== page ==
Tweets and Likes to Sales and Dollars?

Oh, hello!  Remember last week when I told you about the CMA social media conference Colin and I attended in Toronto?  It was an amazing conference full of useful information.  In case you didn’t read, it was all about whether or not social media is good for businesses.  Here’s the thing: when going over the conference in my head, I realized that we were never really given a solid answer.  So, is social media good for businesses?

Some companies are banking on social media as a great way to get a buzz out there.  That buzz should really be bringing in the dollars right?  Recently, while reading Fast Company, I came across an article that tackled the exact same question.  Do “likes” and retweets add up to sales?

 Take Audi, for example.  With approximately 3 million “engaged” fans, Audi has become the most “engaging” entity in the vast expanse of Facebook.  That’s right.  Audi has surpassed the fan power of Justin Bieber.   Audi has even taken the next step in the world of advertising and social media.  During the SuperBowl, they revealed the first ever television ad with an official Twitter hashtag (#ProgressIs) being flashed on the screen.  The response was huge.

The hashtag went viral on Twitter and the “best tweet” containing the hashtag won an amazing trip to California to test drive Audis and have $25,000 donated to the charity of their choice (way to go @jetsetbrunette!  Jealous!) This is all well and good, but am I the only one who’s put two and two together?  Isn’t this costing Audi a lot more money than it’s making them?  Is all this online attention actually inspiring anyone to jump up and buy an Audi?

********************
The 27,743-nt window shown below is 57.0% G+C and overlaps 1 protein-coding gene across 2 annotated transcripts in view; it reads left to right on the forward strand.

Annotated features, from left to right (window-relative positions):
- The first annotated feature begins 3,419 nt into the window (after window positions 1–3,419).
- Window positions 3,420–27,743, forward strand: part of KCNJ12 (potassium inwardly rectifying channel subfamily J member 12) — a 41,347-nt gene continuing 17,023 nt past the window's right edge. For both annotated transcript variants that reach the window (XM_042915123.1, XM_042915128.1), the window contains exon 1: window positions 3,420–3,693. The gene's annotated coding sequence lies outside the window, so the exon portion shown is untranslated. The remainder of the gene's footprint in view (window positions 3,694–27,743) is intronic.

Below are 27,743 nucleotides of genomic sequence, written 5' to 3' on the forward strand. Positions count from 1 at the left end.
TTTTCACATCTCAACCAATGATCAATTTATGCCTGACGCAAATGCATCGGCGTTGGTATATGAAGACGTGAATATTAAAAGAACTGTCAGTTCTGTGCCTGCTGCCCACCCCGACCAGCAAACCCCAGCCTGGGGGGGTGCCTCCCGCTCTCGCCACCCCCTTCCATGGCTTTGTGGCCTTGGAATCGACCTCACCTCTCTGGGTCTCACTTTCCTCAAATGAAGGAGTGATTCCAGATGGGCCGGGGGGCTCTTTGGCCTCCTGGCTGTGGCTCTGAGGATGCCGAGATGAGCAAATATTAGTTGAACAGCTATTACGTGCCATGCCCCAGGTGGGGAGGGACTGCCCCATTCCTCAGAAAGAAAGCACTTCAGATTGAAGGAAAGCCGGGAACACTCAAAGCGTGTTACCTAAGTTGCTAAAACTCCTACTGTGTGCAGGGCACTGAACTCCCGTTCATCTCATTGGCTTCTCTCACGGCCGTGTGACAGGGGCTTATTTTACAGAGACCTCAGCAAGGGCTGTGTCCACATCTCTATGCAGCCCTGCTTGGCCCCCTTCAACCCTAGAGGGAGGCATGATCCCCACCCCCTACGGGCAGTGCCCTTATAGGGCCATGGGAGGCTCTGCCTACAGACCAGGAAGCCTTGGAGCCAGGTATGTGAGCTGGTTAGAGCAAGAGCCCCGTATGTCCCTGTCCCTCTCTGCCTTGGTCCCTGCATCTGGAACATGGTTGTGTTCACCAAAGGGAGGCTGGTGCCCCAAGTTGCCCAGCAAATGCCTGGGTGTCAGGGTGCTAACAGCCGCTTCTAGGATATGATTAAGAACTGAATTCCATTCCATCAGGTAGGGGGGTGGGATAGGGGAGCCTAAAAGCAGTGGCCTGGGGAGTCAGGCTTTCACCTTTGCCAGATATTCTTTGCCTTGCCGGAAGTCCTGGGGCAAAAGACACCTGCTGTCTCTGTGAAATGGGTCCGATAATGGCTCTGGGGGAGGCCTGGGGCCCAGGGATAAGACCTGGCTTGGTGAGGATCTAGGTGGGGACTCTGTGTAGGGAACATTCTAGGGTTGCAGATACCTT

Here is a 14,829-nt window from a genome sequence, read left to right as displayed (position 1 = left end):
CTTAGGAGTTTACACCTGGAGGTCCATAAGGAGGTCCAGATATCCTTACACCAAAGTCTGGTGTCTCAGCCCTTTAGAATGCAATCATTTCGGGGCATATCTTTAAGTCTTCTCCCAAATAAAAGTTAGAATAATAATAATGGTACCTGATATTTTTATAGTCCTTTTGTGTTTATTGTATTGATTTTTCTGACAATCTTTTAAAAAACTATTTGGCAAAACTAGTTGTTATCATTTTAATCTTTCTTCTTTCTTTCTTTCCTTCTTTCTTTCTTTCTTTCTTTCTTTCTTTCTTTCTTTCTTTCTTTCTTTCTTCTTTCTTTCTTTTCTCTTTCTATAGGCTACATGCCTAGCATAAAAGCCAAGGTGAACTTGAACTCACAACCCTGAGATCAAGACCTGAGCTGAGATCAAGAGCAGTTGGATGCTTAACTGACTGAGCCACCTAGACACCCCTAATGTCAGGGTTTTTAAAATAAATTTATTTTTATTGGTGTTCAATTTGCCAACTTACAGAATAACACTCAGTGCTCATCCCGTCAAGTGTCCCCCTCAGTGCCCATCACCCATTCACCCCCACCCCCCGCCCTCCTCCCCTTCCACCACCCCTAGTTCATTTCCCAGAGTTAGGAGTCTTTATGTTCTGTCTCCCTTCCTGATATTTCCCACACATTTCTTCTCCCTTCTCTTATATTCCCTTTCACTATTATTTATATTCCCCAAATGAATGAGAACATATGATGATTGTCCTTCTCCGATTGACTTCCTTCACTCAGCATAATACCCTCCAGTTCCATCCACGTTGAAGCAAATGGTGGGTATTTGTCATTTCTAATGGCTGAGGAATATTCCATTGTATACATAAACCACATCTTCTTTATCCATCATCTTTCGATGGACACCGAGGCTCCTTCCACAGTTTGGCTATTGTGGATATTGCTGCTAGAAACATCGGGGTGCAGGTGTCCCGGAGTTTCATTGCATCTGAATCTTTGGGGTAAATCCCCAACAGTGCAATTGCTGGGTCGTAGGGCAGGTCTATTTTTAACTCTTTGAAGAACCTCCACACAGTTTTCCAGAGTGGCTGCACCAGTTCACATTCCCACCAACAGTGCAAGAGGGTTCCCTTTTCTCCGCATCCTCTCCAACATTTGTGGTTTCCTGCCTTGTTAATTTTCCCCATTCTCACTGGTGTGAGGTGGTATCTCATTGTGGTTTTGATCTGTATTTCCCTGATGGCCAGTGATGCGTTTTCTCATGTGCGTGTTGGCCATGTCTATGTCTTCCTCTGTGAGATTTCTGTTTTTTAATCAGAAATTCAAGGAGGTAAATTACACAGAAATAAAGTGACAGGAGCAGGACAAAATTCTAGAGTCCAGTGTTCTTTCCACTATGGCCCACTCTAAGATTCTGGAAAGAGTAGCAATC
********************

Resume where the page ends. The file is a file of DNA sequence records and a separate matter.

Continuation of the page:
Doug Clark, Audi of America’s general manager for social media and customer engagement has the answer.  “The equation to measure that doesn’t exist.”

This is applicable to pretty much any ad we see in the social media scope.  Was it the ad you saw on the sidebar of Facebook a month ago that made you buy that pack of Excel?  Or maybe you just remembered that adorable doughnut on their TV spots.  Who knows?

According to Fast Company, funding for social media advertising is often pulled from the pile of cash labeled “experimental”.  But, when you think about it, pretty much all forms of advertising started out as a bit of an experiment.  Who knew telling people why products were “so great” on television would actually lead to sales?  In this crazy world we call the Ad-Game, social media advertising has clearly become the next big step forward, but it could just be a layover on the way to something bigger and better.  As of right now, nobody knows.  That’s what makes the future so exciting!